Child Safety Policy and VOG Check
The Club is committed to ensuring that the Club is a safe and friendly environment for children and young people, and this is embedded in the culture of the Club.
The Club and its Volunteers and Members take physical safety as well as any form of bullying or discrimination seriously. Incidents can be reported via any Committee Member, Board Member of via the Child Welfare Officer (where such contact details are published online) and the Club is committed to taking action to address incidents in a transparent and professional manner wherever necessary.
Child protection is a shared responsibility between the Club, Members, Volunteers and Parents, including the responsibility to report incidents or concerns in the proper manner.
The Club respects and listens openly to all Members, children, Volunteers and other parties when making decisions.
1. VOG Check
In the Netherlands, it is common practice that adults working with children are subject to a check referred to as a VOG or “Verklaring Omtrent het Gedrag”. A VOG certificate is a statement that shows that an adult does not have a known legal record which would prevent the Member from working with children, such as criminal offences.
The Club administers the VOG process via the Child Welfare Officer on behalf of the Members. This VOG procedure includes, as a minimum, the Head Coaches and assistant coaches or those working directly with children, and involves filling in a form at the start of the season.
2. Recognising and Reporting Potential Child Abuse or Safety Concerns
Any Member, child, parent or person may at any time have concerns about a child’s safety or wellbeing and such concerns should be reported to the Child Welfare Officer, or to a Board Member or Committee Member who must immediately report the concern to the Child Welfare Officer to take action.
2.1 Concerns which should be reported include:
- Physical abuse: when a child has suffered, or is likely to suffer, significant non-accidental physical harm from the actions or decisions of another person.
- Sexual abuse: when a child has suffered, or is likely to suffer, significant physical or mental harm as a result of sexual abuse, sexual exploitation, sexual intimidation or unwanted sexual contact from another person.
- Emotional, psychological or bullying abuse: when a child has suffered, or is likely to suffer, sustained emotional or psychological harm such that the child’s development may be significantly damaged.
- Neglect: when a child’s physical or emotional development or health has been, or is likely to be significantly damaged from the actions or inaction of another person. Such as lack of food, clothing, warmth, hygiene, supervision, safety or medical care.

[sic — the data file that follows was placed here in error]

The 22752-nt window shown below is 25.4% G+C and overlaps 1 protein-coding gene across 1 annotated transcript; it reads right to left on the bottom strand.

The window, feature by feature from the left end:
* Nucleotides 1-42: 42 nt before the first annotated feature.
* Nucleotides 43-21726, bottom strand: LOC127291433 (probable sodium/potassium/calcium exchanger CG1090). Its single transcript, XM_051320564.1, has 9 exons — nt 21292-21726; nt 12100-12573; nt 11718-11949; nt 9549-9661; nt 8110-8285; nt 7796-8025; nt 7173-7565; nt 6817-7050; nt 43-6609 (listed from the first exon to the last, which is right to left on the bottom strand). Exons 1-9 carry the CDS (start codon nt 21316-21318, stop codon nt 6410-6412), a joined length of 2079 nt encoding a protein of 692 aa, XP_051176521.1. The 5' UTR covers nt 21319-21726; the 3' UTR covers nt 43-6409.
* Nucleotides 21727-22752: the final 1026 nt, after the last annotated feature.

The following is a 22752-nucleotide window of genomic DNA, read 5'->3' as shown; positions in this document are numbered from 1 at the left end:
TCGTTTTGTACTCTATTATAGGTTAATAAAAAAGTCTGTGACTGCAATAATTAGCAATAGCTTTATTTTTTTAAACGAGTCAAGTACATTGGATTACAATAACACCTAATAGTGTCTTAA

2.2 Reasonable Grounds for Belief
Concerns may at any time be reported as a precaution, with or without evidence. Concerns and accusations will be subject to “Reasonable Grounds for Belief” as determined by the Child Welfare Officer, whereby;
The CWO will gather and assess objectively the relevant facts, such as the source of the allegation and how it was communicated, the nature of and details of the allegation, and whether there is any other related matters known regarding the person(s) involved.
A ‘Reasonable Belief’ or a ‘Belief on Reasonable Grounds’ is not the same as having proof, but is more than mere rumour or speculation.
2.3 Reporting Process and Response from the Club
The CWO and Board Members will hold any report or concern in confidence, without consequence on the people involved.
The CWO and the Board will assess reports objectively and take appropriate action in a timely manner, where such actions may include;
- Report concerns or incidents to the Police if there is a Reasonable Grounds for Belief that a child is in serious need of protection, or there has been a potentially criminal offence, or they are concerned about the safety, health or wellbeing of a child.
- Report concerns or incidents to Parents or guardians of the child.
- Temporary (or permanent) withdrawal of the accused person(s) or Member from active duty, playing or training.
3. Specific Policies regarding Child Welfare and Safety
Physical contact by Coaches or Volunteers with children and players which occurs during training, coaching or matches must be appropriate and necessary for the situation; more than one adult should be present and the Coach or Volunteer should ask for permission or explain what they are doing before coaching the child or player.
Travel: During travel, supervising Adults and Volunteers are responsible for the wellbeing of children during travel, whereby children are not left unaccompanied or unobserved with adults.
Accommodation: Adult Members or Volunteers should not be alone with a child in a changing room or hotel bedroom, unless another adult Volunteer is informed, or they are accompanied by an adult and it is necessary for some reason.
Improper conduct of a sexual nature by any adult Member or Volunteer towards a child is not permitted by the Club including; inappropriate conversations of a sexual nature; obscene language of a sexual nature; suggestive remarks or actions; jokes of a sexual nature; obscene gestures; unwarranted and inappropriate touching; sexual exhibitionism; use of any device to show/watch offensive or explicit material.